iPhone Recommendations for Senior Citizens

Originally published at: iPhone Recommendations for Senior Citizens - TidBITS

Many people find themselves helping older friends or family members with reduced physical or cognitive capabilities. Adam Engst distills advice from a pair of TidBITS Talk discussions that asked about the best iPhone and simplifying the iPhone experience for older people.

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The ‘Email whom?’-script is a great idea. But it ought to have a cancel option.

Good idea! I’ve added that now.

Addressing security issues and the iPhone is another topic as is taking photos/videos–every single older person I’m associated with wants/needs to do that with their iPhone and making it less complex to take an image and “send” it (text or email) is key. In addition, many seniors use their iPhone in conjunction with the Apple Watch (my 89-year-old Mom loves how it looks so much “better” to her than those monthly subscription “alert” devices). Hence, I’d love some ideas from others (another article, Adam?) on optimizing those for older folks (e.g. the “larger” size Watch, while it can look a bit large on a thin wrist, is much easier to"finger navigate"). A great topic–thank you!

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Hi, Tonya
I lost your email. If you still have my AOL or Dot Mac address, please contact me off list.

Dennis Swaney

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Even though we’re an iPhone family, there was no way that we were going to get an iPhone for my wife’s mother, who’s never even used a computer. We opted for a simpler device made here in Japan that is pretty simple and doesn’t need regular updates, even though the camera isn’t much better than the ones in our last flip phone. It’s tough to try to explain to her how to use it.

Thanks Adam for the article, I think many of the advice here is useful in general. Why did I not know that conversations can be pinned in Messages? Notifications management is also helpful in stewarding our attention. Removing unused apps seems like a generally good practice to me: this frees up space and unnecessary network/compute consumption.

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My wife and I are both insulted by the commercials targeting seniors for “simple” phones. We are both in our early 70s and retired from tech careers. Neither of us are intimidated by our iPhones and often take advantage of new features if they are useful for us. While some of the stereotypes apply - like my late mother - most people my age I know handle new tech easily.

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I’m 72, and have been using computers since the old days when instructions were punched into cards. I’ve owned computers since the early '80s. I have programmed in Fortran, Linear Programming, Basic, Foxpro, spreadsheets, and various word processors.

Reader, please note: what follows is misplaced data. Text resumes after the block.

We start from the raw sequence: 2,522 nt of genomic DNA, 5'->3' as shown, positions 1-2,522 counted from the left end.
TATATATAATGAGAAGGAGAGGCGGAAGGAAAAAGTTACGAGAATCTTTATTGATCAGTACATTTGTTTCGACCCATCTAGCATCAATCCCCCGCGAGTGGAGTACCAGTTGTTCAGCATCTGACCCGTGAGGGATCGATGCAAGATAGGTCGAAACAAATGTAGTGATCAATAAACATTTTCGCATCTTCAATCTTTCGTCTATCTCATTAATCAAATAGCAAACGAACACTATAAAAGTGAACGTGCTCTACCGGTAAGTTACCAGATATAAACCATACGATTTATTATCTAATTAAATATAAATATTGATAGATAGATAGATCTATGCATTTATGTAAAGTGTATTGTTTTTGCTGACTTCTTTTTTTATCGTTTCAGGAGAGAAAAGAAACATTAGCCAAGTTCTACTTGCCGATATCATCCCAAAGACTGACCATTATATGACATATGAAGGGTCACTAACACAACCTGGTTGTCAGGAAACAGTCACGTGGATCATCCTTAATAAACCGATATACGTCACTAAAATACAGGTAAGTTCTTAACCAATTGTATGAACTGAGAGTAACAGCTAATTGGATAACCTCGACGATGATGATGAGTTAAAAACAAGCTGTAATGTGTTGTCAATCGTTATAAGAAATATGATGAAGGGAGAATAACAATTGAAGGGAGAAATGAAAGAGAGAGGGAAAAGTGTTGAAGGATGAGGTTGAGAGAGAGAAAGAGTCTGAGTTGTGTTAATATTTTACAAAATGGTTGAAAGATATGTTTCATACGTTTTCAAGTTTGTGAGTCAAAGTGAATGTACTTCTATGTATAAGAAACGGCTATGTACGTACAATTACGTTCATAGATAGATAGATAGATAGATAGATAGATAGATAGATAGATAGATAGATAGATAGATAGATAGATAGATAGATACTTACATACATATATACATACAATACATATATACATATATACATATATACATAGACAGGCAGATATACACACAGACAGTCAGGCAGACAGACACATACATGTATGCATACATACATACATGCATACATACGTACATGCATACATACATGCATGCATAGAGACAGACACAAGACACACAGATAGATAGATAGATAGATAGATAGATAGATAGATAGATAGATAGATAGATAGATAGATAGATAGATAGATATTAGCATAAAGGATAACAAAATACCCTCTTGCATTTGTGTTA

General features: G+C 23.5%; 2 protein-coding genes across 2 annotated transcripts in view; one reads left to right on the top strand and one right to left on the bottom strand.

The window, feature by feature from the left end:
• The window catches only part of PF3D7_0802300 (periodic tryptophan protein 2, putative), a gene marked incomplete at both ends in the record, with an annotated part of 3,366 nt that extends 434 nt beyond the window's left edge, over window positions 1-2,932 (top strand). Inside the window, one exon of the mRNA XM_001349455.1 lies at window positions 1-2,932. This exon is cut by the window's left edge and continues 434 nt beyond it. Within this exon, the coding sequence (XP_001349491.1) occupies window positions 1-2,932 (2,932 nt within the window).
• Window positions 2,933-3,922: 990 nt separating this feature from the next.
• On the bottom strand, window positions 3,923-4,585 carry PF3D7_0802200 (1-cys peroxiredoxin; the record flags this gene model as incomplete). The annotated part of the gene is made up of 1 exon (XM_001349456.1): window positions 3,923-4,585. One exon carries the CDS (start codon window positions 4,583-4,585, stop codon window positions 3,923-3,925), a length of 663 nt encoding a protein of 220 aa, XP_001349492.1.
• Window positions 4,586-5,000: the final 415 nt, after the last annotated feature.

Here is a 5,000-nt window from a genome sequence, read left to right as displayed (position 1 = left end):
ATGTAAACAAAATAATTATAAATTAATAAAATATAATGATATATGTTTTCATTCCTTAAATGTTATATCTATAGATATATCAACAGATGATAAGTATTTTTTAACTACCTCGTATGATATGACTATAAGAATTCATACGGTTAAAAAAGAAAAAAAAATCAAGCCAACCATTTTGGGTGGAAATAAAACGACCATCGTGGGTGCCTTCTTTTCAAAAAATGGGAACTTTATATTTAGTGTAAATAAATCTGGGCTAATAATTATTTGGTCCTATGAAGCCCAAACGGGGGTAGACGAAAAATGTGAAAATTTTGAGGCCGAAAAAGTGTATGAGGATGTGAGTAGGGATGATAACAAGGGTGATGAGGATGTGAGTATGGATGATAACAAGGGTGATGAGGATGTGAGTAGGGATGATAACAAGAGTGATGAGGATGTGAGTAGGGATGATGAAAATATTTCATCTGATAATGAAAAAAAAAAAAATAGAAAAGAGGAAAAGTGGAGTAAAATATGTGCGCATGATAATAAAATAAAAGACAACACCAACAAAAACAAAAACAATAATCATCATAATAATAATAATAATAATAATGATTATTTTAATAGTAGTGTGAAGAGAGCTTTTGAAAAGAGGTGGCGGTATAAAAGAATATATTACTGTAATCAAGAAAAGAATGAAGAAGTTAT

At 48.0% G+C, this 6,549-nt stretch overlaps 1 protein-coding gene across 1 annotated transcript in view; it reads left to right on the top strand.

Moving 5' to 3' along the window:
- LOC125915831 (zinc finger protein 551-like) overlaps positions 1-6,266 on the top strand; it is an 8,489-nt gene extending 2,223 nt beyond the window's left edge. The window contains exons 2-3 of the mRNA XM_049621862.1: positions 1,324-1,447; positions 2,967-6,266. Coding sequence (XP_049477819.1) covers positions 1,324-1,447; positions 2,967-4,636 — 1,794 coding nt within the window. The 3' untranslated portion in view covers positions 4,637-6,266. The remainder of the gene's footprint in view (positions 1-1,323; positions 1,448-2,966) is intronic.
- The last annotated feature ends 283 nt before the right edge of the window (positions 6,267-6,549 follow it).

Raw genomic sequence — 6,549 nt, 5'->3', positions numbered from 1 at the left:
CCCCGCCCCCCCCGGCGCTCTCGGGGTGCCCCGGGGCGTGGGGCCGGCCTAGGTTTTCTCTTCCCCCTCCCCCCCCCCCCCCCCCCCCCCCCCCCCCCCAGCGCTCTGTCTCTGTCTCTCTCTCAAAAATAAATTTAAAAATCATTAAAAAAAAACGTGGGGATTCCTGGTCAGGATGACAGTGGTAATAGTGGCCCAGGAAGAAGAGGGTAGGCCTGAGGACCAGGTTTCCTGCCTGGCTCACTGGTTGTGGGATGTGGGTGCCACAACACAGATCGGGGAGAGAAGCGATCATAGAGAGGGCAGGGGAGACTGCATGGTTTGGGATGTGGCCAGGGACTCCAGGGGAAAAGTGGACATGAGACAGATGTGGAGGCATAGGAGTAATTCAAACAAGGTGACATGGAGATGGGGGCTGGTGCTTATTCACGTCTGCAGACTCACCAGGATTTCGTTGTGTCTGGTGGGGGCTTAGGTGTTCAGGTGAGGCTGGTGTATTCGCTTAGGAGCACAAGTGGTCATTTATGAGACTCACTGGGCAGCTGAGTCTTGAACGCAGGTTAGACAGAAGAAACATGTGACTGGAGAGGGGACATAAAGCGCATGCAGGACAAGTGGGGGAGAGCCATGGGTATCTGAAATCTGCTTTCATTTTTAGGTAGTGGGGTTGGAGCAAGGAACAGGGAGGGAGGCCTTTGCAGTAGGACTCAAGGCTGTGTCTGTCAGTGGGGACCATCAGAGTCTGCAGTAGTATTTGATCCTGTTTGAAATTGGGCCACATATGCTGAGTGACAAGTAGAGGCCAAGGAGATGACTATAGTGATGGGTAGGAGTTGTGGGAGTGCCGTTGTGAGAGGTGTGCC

But, I’m the only person in my extended family who does not own an iPhone. I do own a flip phone, but only carry and turn it on when I go into town. Yeah; this makes me a subject of mirth; I can bear it.

Why? I live on a small island where I have to walk down to the road to get a signal. When I do use an iPhone, it won’t respond to my taps; first I’m told I hit it too hard, then too soft; give me a break. When I am given, for example, my wife’s iPhone and get it going, I am faced with dozens of options that I have to go through screen after screen to find what I want.

What do I want from a cell phone? A PHONE! To TALK to people with, and make arrangements with people immediately. NOT to exchange zillions of short meaningless texts a la “Sup Dude”. Not to do computing that can be done more efficiently with a real keyboard.

I especially don’t want to memorize hundreds of new features that change weekly, although I know there are nerds who love this.

For the phone function, I use our land line. If I’m not here when someone calls, it has voicemail that even goes to my email. I don’t get anxious if I’m not immediately available to the entire world. If it’s important, the caller will leave a message or, “gasp”, phone back later.

Before I retired, I worked with people who strode around the office (that they never left) with Blackberries on their hips. I covered and travelled over thousands of square miles without a phone. And, did my job well. In some circumstances, like when cooperating with other officials and with farmers during forest fires, I grabbed a cellphone and used it as necessary. They do have their place. A limited place.

Thus endeth the rant. Thanks for the opportunity to get it off my chest.

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One issue with your instructions: In the Section “The Best iPhone for Senior Citizens” the first set of instructions for adjusting text size direct the reader to “Settings> Display and Text Size,” etc.

But on my 2022 iPhone SE 3 (running iOS 17.0.3), those instructions are found at “Settings>Display and Brightness.”

This may be a niggling difference to some folks. But even before I was officially a “senior citizen” sometimes I found such discrepancies to be more than a slight annoyance. This one isn’t too bad but I think that it should be corrected anyway. . .

In my opinion, perhaps one of the most overlooked features for almost any user, is customizing the Control Center. As Adam’s article pointed out, it is accessed very differently on pre-FaceID devices, but this is still the best go-to place for most used features.

I add a variety of things to people’s phones depending on how they typically use their device. But some of the most important ones are: Alarm/Timer, Camera, Flashlight, Magnifyer, Text Size. Also enable “Access Within Apps” so the user can always find these tools. Another addition might be Notes. This permits quick access to basic text note-taking. For those having difficulty in certain lighting conditions, perhaps add Dark Mode for quick toggle options.